“Ma’am?” said Kapil Singh. “Hold on, we are going around a bend now.” In Rajasthan, many professional drivers decorate their vehicles with “Horn Please” warnings; statues of Ganesh, the godly remover of obstacles; and colorful tassels intended to repel raging demons. They have good reason. Years before, another driver revealed the secret to successfully navigating the back roads of India: “You must have three things on your side,” he claimed. “Good horn, good brakes, good luck.” It became my mantra. Wheat was ripening on the ood plains when I arrived in Godwar, a marginal province of Rajasthan between ancient city rivals Jodhpur and Udaipur. Women tossed sheaves into bullock carts that lumbered off to threshing grounds. It is grueling labor, made almost unbearable in the months before monsoon with the arrival of a hot wind known as the Loo. Some call it the devil’s wind. It rises unbidden from deep in the Thar Desert, bringing destruction and madness. So the harvest is hurried. This grain came to India by way of the Levant, around 6000 BCE. Flatbreads integral to the northern Indian diet — naan, papad, paratha, roti, puri, chapati — developed as a result. Riding in the back of an open Jeep steered by the angular young Kapil dressed in starched paramilitary khaki, we circled mounds of tan chickpea plants drying in the sun. Black-faced monkeys hung together near the entrance to a cavernous shrine. Young girls pumped water into clay pots at a village well. A boy pushed along a rubber tire with a stick, a load of re- wood balanced atop his head. A Hindu priest wearing a white tunic slowly descended a long ight of stairs cut into the hill where, moments before, a leopard perched. The people of this region seem to have a concord with large cats — no one has been attacked for ages, although dogs go missing now and then. Godwar isn’t far from the original setting Rudyard Kipling intended for The Jungle Book. My tailbone ached and my face felt as hot as a ghost pepper. Turmeric stained my ngers from the fritters bought for breakfast at a street stall. My left foot itched from a possible infection. Just when I couldn’t take anymore, an overcrowded bus roared toward us from the
opposite direction. Men clung perilously to baggage on the roof and, as we swerved, tossed something down at us. Accustomed to being the target of nasty projectiles in more hostile situations, I inched. Flower petals rained down on my head. A cheer went up from the passengers, all waving and laughing at the successful prank as the bus moved on. They left us where we had pulled over, by the side of the road, bemused.
At the end of this long day we passed through Sena, Kapil’s home village, at the base of a granite hill streaked by millennia of harsh weathering. In the soft evening air, the smell of cooking oil drifted out of courtyards where, visible through an open doorway, women sat on a cool concrete oor, winnowing grain. “What are you doing here?” asked Dheera Ram, curious. His floppy-eared Sirohi goats pressed around the parked Jeep, kicking up dust. He nudged the flock along with a cane. He had an extravagant beard. His vest and loincloth were bleached white. Ram’s red turban identified him as a Rabari tribesman. Its thirty feet of fabric — artistically rolled atop his head — is handy for concealing packs of cigarettes, coins, and a cell phone among the folds. The word rabari loosely translates as “outsider.” The tribe’s exact origin is unknown. They worship Mata Devi, the great mother goddess; their own family structure is consequently matriarchal. Women tend to business; men tend to livestock. For most of their history, Rabari have wandered the Indian subcontinent on annual migrations. Only recently have they settled in villages, unintended victims of the Criminal Tribes Act and increasingly restricted grazing. In 1871, India’s British colonial rulers imposed a law that classified many nomadic castes as habitual criminals, curbing their movements and forcing them to register with police. It was intended to combat bandits who attacked unprotected travelers on the northwest frontier, but it also discriminated against traders, entertainers, and pastoralists who didn’t conform to a settled existence. The law was repealed in 1949, post-Independence, but the stigma remains.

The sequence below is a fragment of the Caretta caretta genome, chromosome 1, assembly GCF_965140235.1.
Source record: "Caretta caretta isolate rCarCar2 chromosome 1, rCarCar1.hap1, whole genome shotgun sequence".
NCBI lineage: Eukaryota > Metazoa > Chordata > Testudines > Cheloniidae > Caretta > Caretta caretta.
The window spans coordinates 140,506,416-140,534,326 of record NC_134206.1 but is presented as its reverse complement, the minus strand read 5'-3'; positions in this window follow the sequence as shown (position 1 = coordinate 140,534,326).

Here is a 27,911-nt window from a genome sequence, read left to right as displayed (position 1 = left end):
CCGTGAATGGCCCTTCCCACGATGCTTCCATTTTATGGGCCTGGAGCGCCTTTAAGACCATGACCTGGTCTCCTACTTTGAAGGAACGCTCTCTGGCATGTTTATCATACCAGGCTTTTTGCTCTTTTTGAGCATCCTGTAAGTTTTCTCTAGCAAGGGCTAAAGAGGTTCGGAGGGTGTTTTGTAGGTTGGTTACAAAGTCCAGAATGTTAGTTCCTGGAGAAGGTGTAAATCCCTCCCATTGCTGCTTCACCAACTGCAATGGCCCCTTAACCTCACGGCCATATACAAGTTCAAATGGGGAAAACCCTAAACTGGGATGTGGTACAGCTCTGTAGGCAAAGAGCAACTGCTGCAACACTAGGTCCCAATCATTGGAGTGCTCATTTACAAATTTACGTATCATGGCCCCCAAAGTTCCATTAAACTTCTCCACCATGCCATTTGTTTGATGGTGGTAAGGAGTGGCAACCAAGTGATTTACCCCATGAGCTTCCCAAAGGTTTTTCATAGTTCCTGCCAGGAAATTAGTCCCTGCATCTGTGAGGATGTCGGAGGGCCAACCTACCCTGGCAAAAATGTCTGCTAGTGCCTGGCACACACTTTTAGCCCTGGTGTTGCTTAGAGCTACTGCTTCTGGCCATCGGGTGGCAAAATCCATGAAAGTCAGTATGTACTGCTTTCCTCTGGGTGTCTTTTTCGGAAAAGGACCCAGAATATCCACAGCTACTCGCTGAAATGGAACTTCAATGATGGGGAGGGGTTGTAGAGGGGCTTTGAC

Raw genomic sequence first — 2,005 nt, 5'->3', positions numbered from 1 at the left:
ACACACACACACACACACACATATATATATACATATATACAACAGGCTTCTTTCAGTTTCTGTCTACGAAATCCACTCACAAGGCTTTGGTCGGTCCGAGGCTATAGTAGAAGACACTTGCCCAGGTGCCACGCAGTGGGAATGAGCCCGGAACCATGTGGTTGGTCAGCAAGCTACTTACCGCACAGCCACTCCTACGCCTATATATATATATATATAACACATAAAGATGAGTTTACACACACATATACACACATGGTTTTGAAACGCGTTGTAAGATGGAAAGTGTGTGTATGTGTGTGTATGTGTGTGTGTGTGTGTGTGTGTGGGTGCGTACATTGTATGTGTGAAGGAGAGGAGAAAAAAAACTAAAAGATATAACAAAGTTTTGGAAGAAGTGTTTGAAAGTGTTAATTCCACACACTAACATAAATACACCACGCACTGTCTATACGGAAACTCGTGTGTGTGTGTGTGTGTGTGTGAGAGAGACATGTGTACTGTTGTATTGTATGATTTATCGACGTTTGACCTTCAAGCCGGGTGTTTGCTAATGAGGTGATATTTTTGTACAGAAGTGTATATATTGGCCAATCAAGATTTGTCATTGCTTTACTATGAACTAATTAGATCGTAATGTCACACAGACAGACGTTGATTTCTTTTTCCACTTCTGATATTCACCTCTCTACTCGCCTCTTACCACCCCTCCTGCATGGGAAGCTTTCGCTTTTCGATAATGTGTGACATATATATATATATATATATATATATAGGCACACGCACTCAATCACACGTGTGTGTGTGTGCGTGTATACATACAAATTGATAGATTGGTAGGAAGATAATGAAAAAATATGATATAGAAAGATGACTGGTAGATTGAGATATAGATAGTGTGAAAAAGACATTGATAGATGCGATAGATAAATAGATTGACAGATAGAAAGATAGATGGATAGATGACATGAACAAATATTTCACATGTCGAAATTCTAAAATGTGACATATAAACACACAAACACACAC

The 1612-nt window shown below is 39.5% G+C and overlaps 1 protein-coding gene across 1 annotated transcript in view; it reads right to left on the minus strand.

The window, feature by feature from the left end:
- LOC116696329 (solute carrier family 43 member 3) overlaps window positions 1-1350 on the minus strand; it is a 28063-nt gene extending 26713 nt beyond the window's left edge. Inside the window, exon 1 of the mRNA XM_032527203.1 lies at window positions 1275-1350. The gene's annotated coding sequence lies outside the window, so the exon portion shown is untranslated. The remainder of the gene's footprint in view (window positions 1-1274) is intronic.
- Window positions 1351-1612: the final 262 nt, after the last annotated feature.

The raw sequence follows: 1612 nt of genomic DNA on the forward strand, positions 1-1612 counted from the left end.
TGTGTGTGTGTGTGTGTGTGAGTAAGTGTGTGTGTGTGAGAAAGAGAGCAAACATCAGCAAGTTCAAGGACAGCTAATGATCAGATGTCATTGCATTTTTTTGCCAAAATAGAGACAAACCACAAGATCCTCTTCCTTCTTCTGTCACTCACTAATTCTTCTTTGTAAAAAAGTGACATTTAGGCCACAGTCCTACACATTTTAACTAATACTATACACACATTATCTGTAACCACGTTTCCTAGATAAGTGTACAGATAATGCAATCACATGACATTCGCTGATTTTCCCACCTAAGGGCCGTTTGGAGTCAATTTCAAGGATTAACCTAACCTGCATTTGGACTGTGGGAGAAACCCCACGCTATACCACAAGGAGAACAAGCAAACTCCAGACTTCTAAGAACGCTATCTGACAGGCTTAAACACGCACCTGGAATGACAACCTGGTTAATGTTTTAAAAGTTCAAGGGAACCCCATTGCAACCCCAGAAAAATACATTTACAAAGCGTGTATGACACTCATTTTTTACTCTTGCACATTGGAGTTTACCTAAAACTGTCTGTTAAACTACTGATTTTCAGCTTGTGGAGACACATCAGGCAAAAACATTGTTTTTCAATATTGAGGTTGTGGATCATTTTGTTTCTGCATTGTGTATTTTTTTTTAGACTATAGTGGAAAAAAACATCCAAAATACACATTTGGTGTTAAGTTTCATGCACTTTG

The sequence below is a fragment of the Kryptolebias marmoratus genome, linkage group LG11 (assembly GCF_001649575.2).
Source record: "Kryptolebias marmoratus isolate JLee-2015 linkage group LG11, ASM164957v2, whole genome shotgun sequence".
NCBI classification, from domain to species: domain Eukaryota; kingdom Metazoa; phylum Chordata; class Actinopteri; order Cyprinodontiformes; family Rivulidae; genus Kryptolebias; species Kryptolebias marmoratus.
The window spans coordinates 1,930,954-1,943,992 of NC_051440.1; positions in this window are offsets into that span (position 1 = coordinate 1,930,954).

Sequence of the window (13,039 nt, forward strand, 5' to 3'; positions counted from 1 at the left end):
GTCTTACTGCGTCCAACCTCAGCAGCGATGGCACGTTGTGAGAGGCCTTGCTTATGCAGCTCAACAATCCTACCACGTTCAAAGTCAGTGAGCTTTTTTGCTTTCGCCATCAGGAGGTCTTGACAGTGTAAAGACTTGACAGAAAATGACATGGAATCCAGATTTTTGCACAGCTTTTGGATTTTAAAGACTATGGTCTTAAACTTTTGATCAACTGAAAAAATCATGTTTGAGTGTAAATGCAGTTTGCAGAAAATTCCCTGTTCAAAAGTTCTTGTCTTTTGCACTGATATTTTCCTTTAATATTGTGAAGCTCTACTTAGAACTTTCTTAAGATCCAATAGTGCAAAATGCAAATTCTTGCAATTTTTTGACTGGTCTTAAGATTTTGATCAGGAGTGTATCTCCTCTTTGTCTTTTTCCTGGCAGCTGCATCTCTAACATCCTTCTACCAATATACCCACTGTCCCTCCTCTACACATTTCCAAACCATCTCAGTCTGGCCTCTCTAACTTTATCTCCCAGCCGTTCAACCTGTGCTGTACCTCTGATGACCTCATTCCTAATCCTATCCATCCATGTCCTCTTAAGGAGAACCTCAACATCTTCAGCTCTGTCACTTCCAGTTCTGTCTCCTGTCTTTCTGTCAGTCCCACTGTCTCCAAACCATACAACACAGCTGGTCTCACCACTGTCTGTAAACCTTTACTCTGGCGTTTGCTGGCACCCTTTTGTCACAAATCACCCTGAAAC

This article is an adaptation from the recent book “Far Afield: Rare Food Encounters from Around the World” Published by Ten Speed Press.
James Beard Award-winning journalist Shane Mitchell and photographer James Fisher have traveled the world on assignment for food and travel publications such as Travel + Leisure and Saveur. Along the way, they have encountered the fascinating people who are keeping some of the world’s oldest food traditions alive, such as taro farmers in Hawaii who have never left the islands, Maasai warriors in Kenya, and Icelandic shepherds who still use the techniques of their Viking ancestors. Full of compelling photography from far-flung locations, Far Afield profiles these people, sharing their unique and captivating stories along with forty recipes.
James Fisher and Shane Mitchell are the creators of the recent book Far Afield: Rare Food Encounters From Around the World, published by Ten Speed Press.